Ectoparasite Control in Cattle
Published on Mon, 05/01/2023 - 2:36pm
Ectoparasite Control in Cattle.
By Nick Wagner, DVM. Article courtesy of Neogen.
Ectoparasite control in cattle production requires the implementation of management practices to maintain animal health, to optimize performance, and to provide a comfortable environment to achieve success. Ectoparasites are pests such as insects that are external to the host species and predominantly affect the skin and hair of the animal. Ectoparasites in cattle can include flies, lice, mosquitoes, mites, and ticks. Despite the life cycles of these pests occurring external to the animal, their overall impact results in diminished productivity that costs the cattle industry millions of dollars annually. Each cattle operation will encounter unique challenges with variation resulting from geographic location, seasonal occurrences, and differences within the implemented production system. Identifying the ectoparasites that may challenge your herd and understanding their life cycles are the key to implementing an effective control program and protecting profits.
Common ectoparasites that impact the cattle industry are horn flies, face flies, stable flies, house flies, horse flies, heel flies or cattle grubs, mosquitoes, lice, mites, and ticks. These pests are responsible for transmitting disease, reducing production parameters such as weight gain and milk yield, disrupting animal comfort and behavior, serving as a challenge to on-farm food safety with dairies, and acting as a nuisance to personnel living and working in rural communities. For example, a decrease in milk production for beef cows nursing calves could significantly impact weaning weights. Further, if the disruptive nature of these pests results in variations in the nutritional intake patterns of growing cattle this could significantly impact daily gains and increase their susceptibility to disease. Therefore, it is quite evident the significant impact that this can have on the profitability of your herd. As colder weather approaches, here is a closer look at the anatomical predilection sites, life cycles, production system pressures, and seasonal occurrences of the common ectoparasites that may target your herd.
Lice and mites are top of mind as temperatures start to drop in most areas. Lice and mites complete their life cycle, including the developmental stages, entirely on the host animal. Both tend to be more prevalent during the cooler months of the year although their presence can occur throughout as well. The life cycle of lice and mites can be completed in days to weeks. Cattle are affected by both chewing lice and sucking lice. The chewing lice consume hair and scaling skin whereas the sucking lice consume blood. Mites are also present on the skin surface at the base of the hair however some species prefer to burrow into the skin of the host animal. Lice have a predilection for the face, neck, shoulders, back, and tailhead of the animal. Lice and mites cause irritation, itching, and crusting of the skin in addition to hair loss ultimately resulting in detrimental impacts on performance. With a better understanding of the common ectoparasites that target cattle, producers can develop and implement effective integrated pest management control programs specific to their operations to protect those hard-earned assets.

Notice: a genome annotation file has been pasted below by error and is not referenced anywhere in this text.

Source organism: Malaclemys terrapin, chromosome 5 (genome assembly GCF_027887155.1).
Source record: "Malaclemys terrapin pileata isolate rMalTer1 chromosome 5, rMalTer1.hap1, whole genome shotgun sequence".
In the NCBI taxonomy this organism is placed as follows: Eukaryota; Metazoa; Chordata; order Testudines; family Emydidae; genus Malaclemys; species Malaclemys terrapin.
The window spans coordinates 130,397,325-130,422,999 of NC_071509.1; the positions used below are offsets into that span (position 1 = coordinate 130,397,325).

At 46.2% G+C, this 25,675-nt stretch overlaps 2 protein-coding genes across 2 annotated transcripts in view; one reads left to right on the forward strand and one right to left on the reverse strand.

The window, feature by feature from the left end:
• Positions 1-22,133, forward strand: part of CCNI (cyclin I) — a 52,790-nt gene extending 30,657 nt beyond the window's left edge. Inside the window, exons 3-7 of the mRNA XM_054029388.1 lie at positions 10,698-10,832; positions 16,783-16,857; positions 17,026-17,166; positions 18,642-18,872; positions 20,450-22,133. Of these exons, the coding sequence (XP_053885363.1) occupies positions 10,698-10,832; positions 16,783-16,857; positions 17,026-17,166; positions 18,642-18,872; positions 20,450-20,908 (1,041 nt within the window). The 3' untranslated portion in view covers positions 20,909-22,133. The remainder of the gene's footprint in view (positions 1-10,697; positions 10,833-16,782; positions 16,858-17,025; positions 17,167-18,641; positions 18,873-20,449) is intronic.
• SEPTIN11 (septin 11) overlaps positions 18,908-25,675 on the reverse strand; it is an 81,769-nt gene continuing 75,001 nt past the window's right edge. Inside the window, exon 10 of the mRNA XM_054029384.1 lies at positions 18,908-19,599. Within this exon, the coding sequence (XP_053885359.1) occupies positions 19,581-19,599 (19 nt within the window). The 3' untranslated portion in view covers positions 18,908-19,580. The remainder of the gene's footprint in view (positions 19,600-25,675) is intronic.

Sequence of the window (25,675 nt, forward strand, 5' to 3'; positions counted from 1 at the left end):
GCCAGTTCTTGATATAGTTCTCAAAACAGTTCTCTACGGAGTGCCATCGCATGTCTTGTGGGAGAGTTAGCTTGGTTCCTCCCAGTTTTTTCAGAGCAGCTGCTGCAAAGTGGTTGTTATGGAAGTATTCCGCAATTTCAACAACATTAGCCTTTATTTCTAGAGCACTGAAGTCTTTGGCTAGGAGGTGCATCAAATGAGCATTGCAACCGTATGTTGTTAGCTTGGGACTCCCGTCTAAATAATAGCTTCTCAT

An effective integrated pest management control program for ectoparasites in cattle should consider cultural, biological, and chemical measures. Cultural control involves managing the environment on your operation in an effort to reduce or eliminate propagation areas for these pests. For example, the removal of manure, stagnant water sources, or other decomposing organic material will assist in preventing an environment that is conducive to the development of flies and mosquitoes. Biological control involves the utilization of other organisms through the principle of competitive exclusion or predatory action to interfere with pest development. For example, the presence of an adequate population of dung beetles will assist in manure management which diminishes the available media present for flies to complete their development. Chemical control involves the utilization of pesticides either on animal or in the environment to destroy these pests. For example, this involves the use of topical sprays, pour-ons, back rubs, dusts, chemical formulated ear tags, feed additives, and injectables to directly treat cattle or chemicals to treat the premise for the purpose of destroying these pests. When selecting chemical control, consideration should be given to the active ingredients and their mode of action. Options might include active ingredients such as pyrethroids or organophosphates that destroy adults, insect growth regulators such as diflubenzuron or methoprene that inhibit developmental stages, or synergists such as piperonyl butoxide that enhance the potency of an active ingredient by diminishing the natural defense mechanisms of the pests. Further, it is important to also consider that pesticide resistance may be present in ectoparasite populations in various geographic locations. Therefore, a chemical control strategy that rotates between classes of pesticides is recommended. In evaluating the status of your herd, the utilization of established economic thresholds for specific pests is a valuable tool. An economic threshold is the level at which an infestation is impacting animal health and welfare resulting in financial loss realizing that specific pests may have a lower threshold population than others. When a decision is made to proceed with chemical control, labor considerations will be a factor in selecting the appropriate pesticide product to provide proper coverage given the prolific and repetitive nature of the life cycles involved. For example, the ease of cattle handling is different between many beef operations and dairy farms based on the production systems in place therefore this impacts the evaluation of topically applied pour-ons and sprays versus self-application products in finalizing a selection. In addition, always read and follow label directions for EPA registered pesticide products approved for the specific use that meets your needs. This is especially true to ensure the safety of both animals and personnel and to avoid any meat or milk residues. A perfect solution does not exist however with the proper identification of the pest or pests impacting your herd, you will be able to implement the appropriate control measures targeting both adults and developmental stages with the proper timing and duration to achieve optimal results. Dedicating the necessary attention to ectoparasite control will pay dividends.